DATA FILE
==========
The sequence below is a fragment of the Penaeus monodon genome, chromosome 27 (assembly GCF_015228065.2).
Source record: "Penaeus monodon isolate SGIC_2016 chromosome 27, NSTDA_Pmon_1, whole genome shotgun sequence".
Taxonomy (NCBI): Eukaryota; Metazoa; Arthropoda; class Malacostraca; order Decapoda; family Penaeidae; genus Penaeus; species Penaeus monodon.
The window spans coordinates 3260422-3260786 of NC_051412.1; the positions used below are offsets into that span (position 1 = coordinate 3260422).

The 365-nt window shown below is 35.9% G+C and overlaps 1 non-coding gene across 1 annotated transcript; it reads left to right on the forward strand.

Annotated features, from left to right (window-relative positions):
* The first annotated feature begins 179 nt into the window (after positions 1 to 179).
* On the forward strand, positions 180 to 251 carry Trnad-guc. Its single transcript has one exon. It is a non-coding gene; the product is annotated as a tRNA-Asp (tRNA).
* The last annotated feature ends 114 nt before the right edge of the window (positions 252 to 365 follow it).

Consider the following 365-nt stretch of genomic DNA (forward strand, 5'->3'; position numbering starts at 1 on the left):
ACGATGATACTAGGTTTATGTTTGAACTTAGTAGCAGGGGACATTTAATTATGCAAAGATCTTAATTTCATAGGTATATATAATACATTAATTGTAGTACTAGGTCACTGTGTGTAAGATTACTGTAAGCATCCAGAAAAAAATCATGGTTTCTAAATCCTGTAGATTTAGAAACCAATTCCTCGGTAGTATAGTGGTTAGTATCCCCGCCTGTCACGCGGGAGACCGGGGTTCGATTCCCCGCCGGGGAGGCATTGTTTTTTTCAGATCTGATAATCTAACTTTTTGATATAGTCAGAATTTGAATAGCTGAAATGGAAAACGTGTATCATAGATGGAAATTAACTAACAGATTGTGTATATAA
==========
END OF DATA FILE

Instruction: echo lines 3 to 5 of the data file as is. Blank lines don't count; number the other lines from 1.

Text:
Taxonomy (NCBI): Eukaryota; Metazoa; Arthropoda; class Malacostraca; order Decapoda; family Penaeidae; genus Penaeus; species Penaeus monodon.
The window spans coordinates 3260422-3260786 of NC_051412.1; the positions used below are offsets into that span (position 1 = coordinate 3260422).

The 365-nt window shown below is 35.9% G+C and overlaps 1 non-coding gene across 1 annotated transcript; it reads left to right on the forward strand.